Here is where Sitting Bull is buried, or part of him, or maybe none at all. As the story goes, Sitting Bull was "accidentally" shot in Fort Yates, North Dakota and buried near where the "accident" took place. In 1953, members of his Lakota family in Mobridge, South Dakota drove north to Fort Yates at night with backhoe in tow and dug up the bones of their great leader. They were back home before the folks of Fort Yates knew what happened. Morbridge didn't try to hide their deed though. They sealed up the bones in a steel vault surrounded by 20 tons of concrete, buried the lot overlooking the Missouri River and erected a granite pillar with a 7 ton bust of Sitting Bull on top, then dotted the roadways with signs encouraging the traveler to stop and see The Grave of Chief Sitting Bull the Indian Chief Who Defeated General Custer at the Little Big Horn.
Fort Yates meanwhile laughs at it all for they maintain all that Mobridge got were horse bones or maybe a white man who was buried on top of Sitting Bull. They say Sitting Bull was buried with quicklime so that he would rot quickly. Fort Yates soon after covered their grave site with a slab of concrete and a big rock to deter any other grave diggers from Morbridge. This is just one many stories surrounding the grave of Chief Sitting Bull and the controversy continues to this day as to where the final resting place should be, for bones they are not even sure are Sitting Bull.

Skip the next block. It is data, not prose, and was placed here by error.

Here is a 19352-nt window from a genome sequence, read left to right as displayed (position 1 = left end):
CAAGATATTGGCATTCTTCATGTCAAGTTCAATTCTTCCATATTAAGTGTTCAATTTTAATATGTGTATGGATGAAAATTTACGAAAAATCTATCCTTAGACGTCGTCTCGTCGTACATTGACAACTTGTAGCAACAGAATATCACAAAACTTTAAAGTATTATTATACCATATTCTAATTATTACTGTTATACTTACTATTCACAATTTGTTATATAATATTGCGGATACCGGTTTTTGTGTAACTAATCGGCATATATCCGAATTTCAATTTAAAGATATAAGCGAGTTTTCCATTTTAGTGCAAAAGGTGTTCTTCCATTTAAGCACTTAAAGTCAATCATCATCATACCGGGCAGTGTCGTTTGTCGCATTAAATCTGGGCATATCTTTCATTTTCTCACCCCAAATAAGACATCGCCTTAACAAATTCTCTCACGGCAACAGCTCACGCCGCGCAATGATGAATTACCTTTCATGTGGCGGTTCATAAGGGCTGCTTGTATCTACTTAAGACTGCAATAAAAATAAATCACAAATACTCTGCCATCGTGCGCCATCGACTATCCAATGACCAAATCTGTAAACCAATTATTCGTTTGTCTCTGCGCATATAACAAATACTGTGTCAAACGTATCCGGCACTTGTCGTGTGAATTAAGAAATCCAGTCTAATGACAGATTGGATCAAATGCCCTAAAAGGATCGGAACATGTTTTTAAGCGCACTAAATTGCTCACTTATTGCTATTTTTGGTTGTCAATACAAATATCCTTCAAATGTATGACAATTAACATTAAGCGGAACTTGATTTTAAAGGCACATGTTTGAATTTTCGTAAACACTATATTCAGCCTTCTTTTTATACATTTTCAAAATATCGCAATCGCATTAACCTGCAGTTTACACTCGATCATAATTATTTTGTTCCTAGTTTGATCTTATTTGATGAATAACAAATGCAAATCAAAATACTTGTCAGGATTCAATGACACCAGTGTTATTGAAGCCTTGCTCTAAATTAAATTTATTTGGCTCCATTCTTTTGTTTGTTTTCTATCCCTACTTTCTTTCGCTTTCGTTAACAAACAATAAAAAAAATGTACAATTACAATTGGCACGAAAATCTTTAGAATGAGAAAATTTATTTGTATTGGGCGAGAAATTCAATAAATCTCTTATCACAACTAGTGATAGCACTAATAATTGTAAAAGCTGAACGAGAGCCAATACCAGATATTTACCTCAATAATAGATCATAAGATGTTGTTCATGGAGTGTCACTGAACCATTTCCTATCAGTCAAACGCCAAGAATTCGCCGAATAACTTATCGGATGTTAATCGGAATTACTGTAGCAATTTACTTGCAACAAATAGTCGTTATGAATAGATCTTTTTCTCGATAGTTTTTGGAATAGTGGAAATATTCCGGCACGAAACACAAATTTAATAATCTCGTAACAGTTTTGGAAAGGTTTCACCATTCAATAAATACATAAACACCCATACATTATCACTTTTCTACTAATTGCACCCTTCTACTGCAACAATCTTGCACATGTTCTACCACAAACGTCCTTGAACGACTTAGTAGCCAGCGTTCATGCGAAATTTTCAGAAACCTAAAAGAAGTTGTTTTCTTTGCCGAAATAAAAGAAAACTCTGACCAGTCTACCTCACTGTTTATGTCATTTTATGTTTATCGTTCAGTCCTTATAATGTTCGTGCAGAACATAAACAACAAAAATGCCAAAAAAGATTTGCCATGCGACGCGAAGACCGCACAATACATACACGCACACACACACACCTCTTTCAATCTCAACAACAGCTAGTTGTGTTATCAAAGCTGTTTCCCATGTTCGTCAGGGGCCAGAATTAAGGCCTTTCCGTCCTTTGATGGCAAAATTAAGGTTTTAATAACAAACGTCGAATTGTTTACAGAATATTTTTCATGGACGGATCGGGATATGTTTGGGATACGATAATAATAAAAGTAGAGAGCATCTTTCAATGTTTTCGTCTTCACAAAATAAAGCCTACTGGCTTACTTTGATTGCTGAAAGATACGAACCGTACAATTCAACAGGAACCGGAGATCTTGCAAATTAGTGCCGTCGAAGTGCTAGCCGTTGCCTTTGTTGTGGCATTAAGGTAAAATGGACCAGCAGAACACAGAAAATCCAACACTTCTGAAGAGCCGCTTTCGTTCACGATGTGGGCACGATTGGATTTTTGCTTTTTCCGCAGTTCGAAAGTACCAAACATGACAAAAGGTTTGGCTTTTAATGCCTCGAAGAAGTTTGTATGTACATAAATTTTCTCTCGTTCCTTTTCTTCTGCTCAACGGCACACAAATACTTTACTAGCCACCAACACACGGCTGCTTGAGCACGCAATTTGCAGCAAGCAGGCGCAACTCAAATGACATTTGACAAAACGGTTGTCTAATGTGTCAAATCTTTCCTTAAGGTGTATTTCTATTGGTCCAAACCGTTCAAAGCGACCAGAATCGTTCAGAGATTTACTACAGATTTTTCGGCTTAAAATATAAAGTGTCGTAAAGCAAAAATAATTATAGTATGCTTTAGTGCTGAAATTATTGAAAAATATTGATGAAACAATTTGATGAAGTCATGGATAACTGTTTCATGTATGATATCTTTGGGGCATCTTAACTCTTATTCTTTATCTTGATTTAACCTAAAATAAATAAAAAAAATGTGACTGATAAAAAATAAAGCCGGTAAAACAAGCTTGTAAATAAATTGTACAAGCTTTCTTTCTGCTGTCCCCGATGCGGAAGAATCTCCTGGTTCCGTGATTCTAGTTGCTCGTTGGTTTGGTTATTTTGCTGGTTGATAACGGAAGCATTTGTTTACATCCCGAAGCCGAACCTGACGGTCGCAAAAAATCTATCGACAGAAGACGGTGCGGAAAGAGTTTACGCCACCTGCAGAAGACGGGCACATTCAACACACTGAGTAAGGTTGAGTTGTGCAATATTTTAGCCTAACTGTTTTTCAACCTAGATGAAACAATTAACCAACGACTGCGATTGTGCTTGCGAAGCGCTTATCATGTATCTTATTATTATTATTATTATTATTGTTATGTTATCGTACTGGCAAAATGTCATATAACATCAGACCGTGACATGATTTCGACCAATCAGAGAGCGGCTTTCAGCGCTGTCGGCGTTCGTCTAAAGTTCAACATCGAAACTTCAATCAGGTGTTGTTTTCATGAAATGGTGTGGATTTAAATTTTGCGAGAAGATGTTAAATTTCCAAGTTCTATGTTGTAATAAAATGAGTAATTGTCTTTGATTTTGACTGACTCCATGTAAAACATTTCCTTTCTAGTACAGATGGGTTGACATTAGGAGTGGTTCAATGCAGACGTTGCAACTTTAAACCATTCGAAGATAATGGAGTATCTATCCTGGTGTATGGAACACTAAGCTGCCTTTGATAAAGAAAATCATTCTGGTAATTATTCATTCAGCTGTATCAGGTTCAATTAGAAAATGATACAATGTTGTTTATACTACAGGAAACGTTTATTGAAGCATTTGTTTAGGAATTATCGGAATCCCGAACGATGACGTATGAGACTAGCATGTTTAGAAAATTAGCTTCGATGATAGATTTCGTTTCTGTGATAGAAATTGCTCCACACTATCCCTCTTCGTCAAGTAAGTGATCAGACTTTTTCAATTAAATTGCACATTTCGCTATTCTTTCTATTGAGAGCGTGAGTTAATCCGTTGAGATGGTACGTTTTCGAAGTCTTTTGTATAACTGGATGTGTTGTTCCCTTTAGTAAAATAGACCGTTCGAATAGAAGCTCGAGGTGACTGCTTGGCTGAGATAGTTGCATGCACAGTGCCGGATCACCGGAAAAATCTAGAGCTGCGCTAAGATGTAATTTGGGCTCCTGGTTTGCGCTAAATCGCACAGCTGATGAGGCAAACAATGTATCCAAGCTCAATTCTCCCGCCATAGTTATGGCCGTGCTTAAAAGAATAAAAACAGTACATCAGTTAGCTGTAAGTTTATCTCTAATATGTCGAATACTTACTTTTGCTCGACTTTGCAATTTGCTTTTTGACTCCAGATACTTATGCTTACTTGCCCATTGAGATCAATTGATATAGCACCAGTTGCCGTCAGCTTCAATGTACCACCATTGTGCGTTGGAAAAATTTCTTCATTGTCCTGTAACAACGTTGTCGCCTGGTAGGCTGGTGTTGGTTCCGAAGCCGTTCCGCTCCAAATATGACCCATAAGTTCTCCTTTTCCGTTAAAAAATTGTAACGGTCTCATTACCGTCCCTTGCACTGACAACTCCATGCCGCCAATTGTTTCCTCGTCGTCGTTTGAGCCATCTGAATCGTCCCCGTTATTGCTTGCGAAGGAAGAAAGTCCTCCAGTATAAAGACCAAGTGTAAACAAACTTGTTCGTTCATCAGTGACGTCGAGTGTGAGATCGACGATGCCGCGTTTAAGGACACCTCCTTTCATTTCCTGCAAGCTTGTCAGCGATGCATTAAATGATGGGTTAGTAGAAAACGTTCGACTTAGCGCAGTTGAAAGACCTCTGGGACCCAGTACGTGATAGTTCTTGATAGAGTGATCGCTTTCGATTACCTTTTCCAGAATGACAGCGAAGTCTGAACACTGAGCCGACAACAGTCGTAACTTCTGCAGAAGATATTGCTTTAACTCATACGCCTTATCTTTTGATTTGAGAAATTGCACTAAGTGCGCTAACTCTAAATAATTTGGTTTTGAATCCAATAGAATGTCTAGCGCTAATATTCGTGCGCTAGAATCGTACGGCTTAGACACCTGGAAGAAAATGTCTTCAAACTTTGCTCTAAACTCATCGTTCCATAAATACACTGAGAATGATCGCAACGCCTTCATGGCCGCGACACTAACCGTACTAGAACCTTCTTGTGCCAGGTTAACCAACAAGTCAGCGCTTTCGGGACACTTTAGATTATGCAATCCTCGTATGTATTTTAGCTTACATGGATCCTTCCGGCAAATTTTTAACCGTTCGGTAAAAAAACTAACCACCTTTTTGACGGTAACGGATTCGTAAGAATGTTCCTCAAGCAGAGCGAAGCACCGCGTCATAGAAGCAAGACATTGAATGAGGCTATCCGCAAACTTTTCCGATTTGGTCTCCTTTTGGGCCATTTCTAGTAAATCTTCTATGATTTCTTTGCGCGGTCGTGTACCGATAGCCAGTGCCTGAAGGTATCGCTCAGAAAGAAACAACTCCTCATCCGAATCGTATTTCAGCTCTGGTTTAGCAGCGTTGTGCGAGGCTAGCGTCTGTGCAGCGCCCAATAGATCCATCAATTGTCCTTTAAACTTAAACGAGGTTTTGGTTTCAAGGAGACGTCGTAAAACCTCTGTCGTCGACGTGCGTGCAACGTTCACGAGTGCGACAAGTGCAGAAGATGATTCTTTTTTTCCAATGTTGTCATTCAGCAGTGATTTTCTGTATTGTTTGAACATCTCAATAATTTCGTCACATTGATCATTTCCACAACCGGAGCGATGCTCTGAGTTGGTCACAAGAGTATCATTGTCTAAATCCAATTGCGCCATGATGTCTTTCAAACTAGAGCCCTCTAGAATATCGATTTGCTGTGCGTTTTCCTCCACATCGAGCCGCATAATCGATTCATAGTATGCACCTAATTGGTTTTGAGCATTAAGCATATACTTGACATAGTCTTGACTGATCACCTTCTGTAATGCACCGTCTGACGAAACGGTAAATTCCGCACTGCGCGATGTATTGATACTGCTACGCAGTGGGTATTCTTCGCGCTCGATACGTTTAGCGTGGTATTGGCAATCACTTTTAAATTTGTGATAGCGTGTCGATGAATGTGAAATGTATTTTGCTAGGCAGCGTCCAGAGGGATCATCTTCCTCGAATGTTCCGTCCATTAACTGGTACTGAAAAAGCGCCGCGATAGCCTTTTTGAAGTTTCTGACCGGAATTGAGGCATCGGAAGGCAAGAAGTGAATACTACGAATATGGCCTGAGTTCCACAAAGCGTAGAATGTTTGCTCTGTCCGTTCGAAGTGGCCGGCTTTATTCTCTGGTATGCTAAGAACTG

I had planned on visiting the Fort Yates, ND site of Sitting Bull's grave. But their grave site was an iffy prospect to say the least. It would require a 30 mile trek down a road that I would only have to return back on. It is marked by a small hand painted wood sign leaning off to the side held up by the prevailing northern wind. Then if you were fortunate enough to get that far, the grave was only to be that cement slab off in the weeds somewhere, if you could find it. I figured if Fort Yates cared so little, then I could too and blew that one off. Instead I went looking for an old school house that was covered by its now-deceased owner with over 4000 cups. I never found it and the locals had no idea what I was talking about.